Do Coyotes Attack and Eat Cats? 5 Ways to Keep Your Cat Safe

Written by Katie Downey
Updated: November 9, 2023
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Coyotes have been villainized for as long as anyone can remember. They are blamed for so much, some of which is not true. It isn’t the coyote’s fault they must do what they need to to survive in a human-driven world. When wild animals are forced out of their homes because of the massive overpopulation of humans, they aren’t to blame. Urban areas, especially housing developments just erected, were once forests where it was still somewhat safe for wildlife to live. By destroying habitats for animals to live, we drive them into neighborhoods to forage for food any way they can. Coyotes are eating neighborhood cats since their food source is scarce. Let’s look at some ways to keep your cat safe by coyote-proofing their area.

1. Keep Your Cat Indoors

Siamese cat in Thailand Indoor and Out Door Cat

The simplest way to keep your cat out of danger is to keep them indoors. This doesn’t work when feeding feral cat colonies.

©TS Photo Album/

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By keeping your cat indoors, you remove all dangers it would otherwise face outside. This is easy if you have one or two cats who have spent their lives indoors, but if you have cats that once went outside but are now being kept in, it’s another story entirely. Those cats are what is called a huge flight risk and may try to rush the door any time it is opened. The cats might get out and run because they know you’ll be close on their heels, trying to get them back to the cozy indoor life.

The cat or cats might think they’ve fooled you and sneak into the woods for what they think will be a fun night terrorizing rodents. Those cats are in danger of hungry coyotes that have become trapped in sparse woods in between housing developments and neighborhoods. The coyotes will be hungry since their food sources have dwindled to whatever they can find on any given night.

A Sad Fate of Many Missing Cats

Many people in neighborhoods where you would least expect to see coyotes hang missing cat flyers on the telephone poles or hand out flyers in mailboxes hoping their cat is safe in your home. They will likely never find out what happened to their cat and will never find any sign of them again. Sometimes, even being an indoor cat can have some risk.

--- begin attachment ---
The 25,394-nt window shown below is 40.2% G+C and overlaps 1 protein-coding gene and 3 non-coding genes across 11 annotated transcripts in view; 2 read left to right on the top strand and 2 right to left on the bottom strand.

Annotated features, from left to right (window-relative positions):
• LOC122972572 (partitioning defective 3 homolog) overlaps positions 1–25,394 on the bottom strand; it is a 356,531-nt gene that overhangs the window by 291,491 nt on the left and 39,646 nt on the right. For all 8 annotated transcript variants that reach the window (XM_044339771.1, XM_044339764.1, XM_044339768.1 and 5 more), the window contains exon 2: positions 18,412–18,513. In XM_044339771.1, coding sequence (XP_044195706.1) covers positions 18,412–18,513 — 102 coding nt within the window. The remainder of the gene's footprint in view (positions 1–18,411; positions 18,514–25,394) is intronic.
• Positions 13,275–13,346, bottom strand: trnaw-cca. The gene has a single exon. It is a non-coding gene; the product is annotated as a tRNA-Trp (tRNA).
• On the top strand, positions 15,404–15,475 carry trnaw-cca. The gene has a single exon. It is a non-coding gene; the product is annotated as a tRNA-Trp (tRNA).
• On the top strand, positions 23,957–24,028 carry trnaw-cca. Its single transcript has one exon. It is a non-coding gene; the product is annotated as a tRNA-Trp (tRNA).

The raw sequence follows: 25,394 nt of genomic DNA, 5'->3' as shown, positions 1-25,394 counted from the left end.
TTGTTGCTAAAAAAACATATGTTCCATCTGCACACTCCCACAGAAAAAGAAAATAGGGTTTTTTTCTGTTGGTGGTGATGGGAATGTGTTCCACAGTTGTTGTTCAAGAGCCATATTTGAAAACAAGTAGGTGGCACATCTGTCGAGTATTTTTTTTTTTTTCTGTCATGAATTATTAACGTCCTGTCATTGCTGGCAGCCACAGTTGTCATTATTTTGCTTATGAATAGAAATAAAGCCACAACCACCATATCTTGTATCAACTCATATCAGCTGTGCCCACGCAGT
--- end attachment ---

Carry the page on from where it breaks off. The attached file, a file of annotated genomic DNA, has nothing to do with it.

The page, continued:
Other cats, such as feral cats, do not have a home or anywhere they typically sleep. They are nomads who go where the food is and do what they need to stay alive. They might be more fearful than Fluffy, the indoor-only cat but without any cover or escape route, they can easily be taken by a hungry coyote if they are not careful.

2. Put Your Cats in a Catio Only During the Day

Black and green cat in a DIY cat patio, catio in springtime. It keeps your cat secure and exercised outdoors and allow them fresh air. Safe enclosure for a cat

Catios provide excellent outdoor opportunities without the threat of harm to your cat.


Catios that are connected to your home offer very little flight risk and keep your cats happy bird watching and smelling the fresh air without the dangers of predators. Unfortunately, catios can be expensive or complicated to build but are very much worth it if you intend to live in your home long term. They are the perfect way to allow your cats some fresh air without constantly worrying if they’ll return home and, if they do, if they will show up injured.

Catios take a bit of upkeep, just like your home, to keep them looking nice, smelling good, and secure enough to keep your cats in while keeping the big bad coyotes out. Some sit directly on the grass, which is nice for the cats inside because cats love eating grass to aid in digestion.

Protect the Catio

Understand that a determined coyote can dig deep and far to get what they are after. It is very important to do some coyote proofing to the catio, as well. You will need to bury the catio fencing by a foot to counter the chances of them trying to dig. It is also a great idea to bury another piece six inches underground running parallel to the surface. A determined and hungry coyote may continue to try, so be sure to bring your cats in before dark falls. Never leave food outside.

If your catio is not attached to your home and you have to carry your cat back in and out daily, put them in a secure cat carrier while in the catio and do not let them out until the door to your home is shut. Carrying them in your arms is risky because it will be easy for them to escape if they are motivated enough.

3. Remove Food Sources

Feral Cat Feeding Station

Feral feeding stations can be targets of coyotes because of the food and water left out.

©Twinschoice/iStock via Getty Images

Feral cat stations are plentiful and offer kindness to cats otherwise homeless and hungry. They tend to draw in more cats because of the food and water sources. It isn’t always easy to pick up the food and water dishes after feeding to ensure wildlife doesn’t come along for a free snack. By leaving the food and water out, it will attract anything hungry or thirsty. This is also kind, but when your focus is keeping the cat colony safe, you do not want to cause more problems for them by attracting animals that will hurt them. Catching an injured feral cat is no easy feat.

Take the Food to Great Heights

If it is not possible to take the food and water away after feeding, try placing the food high up where the cats can reach it, but a coyote could not. This isn’t ideal because the coyotes will still be drawn to the area when they smell cat food and will want to investigate. They may watch the cats to see how they get to the food and try to replicate it. They may skip the food entirely and just eat one of the cats.